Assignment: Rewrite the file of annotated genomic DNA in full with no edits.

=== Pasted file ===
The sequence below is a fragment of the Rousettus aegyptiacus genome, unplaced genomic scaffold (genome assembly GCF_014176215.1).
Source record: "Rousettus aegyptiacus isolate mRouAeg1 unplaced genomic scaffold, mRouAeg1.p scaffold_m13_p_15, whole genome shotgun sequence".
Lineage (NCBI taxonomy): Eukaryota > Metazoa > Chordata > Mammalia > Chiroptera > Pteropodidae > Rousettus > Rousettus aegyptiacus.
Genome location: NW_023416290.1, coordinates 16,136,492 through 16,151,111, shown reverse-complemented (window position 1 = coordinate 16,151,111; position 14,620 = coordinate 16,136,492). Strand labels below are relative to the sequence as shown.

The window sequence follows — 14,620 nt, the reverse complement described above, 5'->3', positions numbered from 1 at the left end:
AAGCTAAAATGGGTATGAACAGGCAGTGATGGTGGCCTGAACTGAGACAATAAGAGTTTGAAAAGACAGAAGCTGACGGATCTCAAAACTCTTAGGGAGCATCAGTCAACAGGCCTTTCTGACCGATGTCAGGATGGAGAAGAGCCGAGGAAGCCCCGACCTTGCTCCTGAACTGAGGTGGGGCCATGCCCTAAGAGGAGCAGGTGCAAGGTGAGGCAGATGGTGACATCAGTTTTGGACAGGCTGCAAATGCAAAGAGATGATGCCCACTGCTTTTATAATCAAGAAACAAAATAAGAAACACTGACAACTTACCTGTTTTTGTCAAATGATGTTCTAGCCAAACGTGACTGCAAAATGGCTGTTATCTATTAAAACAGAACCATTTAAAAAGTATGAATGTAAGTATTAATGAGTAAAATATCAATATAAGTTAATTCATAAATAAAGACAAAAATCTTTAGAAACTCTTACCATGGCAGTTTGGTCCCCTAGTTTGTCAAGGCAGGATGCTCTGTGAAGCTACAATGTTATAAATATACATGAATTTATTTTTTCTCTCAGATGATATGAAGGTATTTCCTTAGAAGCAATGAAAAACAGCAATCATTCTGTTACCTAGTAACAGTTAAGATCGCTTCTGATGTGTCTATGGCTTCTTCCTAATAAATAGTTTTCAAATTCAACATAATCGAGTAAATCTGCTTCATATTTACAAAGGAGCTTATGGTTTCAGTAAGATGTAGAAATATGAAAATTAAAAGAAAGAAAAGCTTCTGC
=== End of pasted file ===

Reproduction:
The sequence below is a fragment of the Rousettus aegyptiacus genome, unplaced genomic scaffold (genome assembly GCF_014176215.1).
Source record: "Rousettus aegyptiacus isolate mRouAeg1 unplaced genomic scaffold, mRouAeg1.p scaffold_m13_p_15, whole genome shotgun sequence".
Lineage (NCBI taxonomy): Eukaryota > Metazoa > Chordata > Mammalia > Chiroptera > Pteropodidae > Rousettus > Rousettus aegyptiacus.
Genome location: NW_023416290.1, coordinates 16,136,492 through 16,151,111, shown reverse-complemented (window position 1 = coordinate 16,151,111; position 14,620 = coordinate 16,136,492). Strand labels below are relative to the sequence as shown.

The window sequence follows — 14,620 nt, the reverse complement described above, 5'->3', positions numbered from 1 at the left end:
AAGCTAAAATGGGTATGAACAGGCAGTGATGGTGGCCTGAACTGAGACAATAAGAGTTTGAAAAGACAGAAGCTGACGGATCTCAAAACTCTTAGGGAGCATCAGTCAACAGGCCTTTCTGACCGATGTCAGGATGGAGAAGAGCCGAGGAAGCCCCGACCTTGCTCCTGAACTGAGGTGGGGCCATGCCCTAAGAGGAGCAGGTGCAAGGTGAGGCAGATGGTGACATCAGTTTTGGACAGGCTGCAAATGCAAAGAGATGATGCCCACTGCTTTTATAATCAAGAAACAAAATAAGAAACACTGACAACTTACCTGTTTTTGTCAAATGATGTTCTAGCCAAACGTGACTGCAAAATGGCTGTTATCTATTAAAACAGAACCATTTAAAAAGTATGAATGTAAGTATTAATGAGTAAAATATCAATATAAGTTAATTCATAAATAAAGACAAAAATCTTTAGAAACTCTTACCATGGCAGTTTGGTCCCCTAGTTTGTCAAGGCAGGATGCTCTGTGAAGCTACAATGTTATAAATATACATGAATTTATTTTTTCTCTCAGATGATATGAAGGTATTTCCTTAGAAGCAATGAAAAACAGCAATCATTCTGTTACCTAGTAACAGTTAAGATCGCTTCTGATGTGTCTATGGCTTCTTCCTAATAAATAGTTTTCAAATTCAACATAATCGAGTAAATCTGCTTCATATTTACAAAGGAGCTTATGGTTTCAGTAAGATGTAGAAATATGAAAATTAAAAGAAAGAAAAGCTTCTGC